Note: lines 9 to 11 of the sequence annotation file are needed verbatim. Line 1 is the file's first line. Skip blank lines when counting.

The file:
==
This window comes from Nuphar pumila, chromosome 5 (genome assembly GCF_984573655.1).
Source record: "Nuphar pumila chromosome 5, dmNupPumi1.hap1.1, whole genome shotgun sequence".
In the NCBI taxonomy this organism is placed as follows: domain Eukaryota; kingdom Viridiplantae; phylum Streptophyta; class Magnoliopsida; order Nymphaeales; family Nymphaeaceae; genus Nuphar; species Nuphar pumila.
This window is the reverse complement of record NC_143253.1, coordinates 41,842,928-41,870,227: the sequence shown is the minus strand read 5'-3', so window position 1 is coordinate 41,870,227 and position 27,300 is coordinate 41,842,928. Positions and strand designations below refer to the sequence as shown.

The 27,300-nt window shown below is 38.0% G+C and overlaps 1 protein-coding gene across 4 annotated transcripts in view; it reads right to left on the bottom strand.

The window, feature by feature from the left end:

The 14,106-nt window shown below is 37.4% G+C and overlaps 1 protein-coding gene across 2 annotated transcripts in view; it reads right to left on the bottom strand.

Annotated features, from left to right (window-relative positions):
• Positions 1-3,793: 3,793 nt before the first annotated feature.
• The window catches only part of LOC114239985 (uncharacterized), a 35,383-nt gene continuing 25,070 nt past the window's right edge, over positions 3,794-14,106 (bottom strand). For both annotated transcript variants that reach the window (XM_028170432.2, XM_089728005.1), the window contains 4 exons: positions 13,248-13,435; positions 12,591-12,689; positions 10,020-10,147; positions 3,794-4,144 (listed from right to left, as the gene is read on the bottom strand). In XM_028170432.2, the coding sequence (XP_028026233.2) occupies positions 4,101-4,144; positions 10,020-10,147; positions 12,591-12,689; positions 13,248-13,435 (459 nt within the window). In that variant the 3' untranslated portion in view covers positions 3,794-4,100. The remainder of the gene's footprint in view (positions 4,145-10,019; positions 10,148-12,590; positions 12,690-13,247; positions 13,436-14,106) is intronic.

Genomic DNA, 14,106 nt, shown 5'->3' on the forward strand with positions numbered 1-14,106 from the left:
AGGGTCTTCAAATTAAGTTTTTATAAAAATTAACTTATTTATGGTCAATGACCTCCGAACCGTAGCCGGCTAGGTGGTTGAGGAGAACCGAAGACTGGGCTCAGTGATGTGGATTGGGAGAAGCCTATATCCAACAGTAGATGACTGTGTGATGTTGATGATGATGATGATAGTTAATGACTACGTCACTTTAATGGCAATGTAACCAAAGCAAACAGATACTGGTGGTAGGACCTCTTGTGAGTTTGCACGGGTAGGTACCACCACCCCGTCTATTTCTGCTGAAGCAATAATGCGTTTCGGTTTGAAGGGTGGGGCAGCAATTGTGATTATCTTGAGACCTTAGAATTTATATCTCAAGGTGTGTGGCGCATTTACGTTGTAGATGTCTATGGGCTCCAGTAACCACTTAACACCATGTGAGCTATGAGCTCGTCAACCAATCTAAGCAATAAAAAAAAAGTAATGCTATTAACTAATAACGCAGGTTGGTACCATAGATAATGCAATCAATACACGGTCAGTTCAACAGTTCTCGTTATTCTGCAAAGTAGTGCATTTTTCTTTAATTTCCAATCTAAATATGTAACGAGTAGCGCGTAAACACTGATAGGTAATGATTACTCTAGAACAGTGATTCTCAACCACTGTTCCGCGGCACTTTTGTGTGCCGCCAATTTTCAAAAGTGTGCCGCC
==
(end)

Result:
• Positions 1-3,793: 3,793 nt before the first annotated feature.
• The window catches only part of LOC114239985 (uncharacterized), a 35,383-nt gene continuing 25,070 nt past the window's right edge, over positions 3,794-14,106 (bottom strand). For both annotated transcript variants that reach the window (XM_028170432.2, XM_089728005.1), the window contains 4 exons: positions 13,248-13,435; positions 12,591-12,689; positions 10,020-10,147; positions 3,794-4,144 (listed from right to left, as the gene is read on the bottom strand). In XM_028170432.2, the coding sequence (XP_028026233.2) occupies positions 4,101-4,144; positions 10,020-10,147; positions 12,591-12,689; positions 13,248-13,435 (459 nt within the window). In that variant the 3' untranslated portion in view covers positions 3,794-4,100. The remainder of the gene's footprint in view (positions 4,145-10,019; positions 10,148-12,590; positions 12,690-13,247; positions 13,436-14,106) is intronic.

Genomic DNA, 14,106 nt, shown 5'->3' on the forward strand with positions numbered 1-14,106 from the left: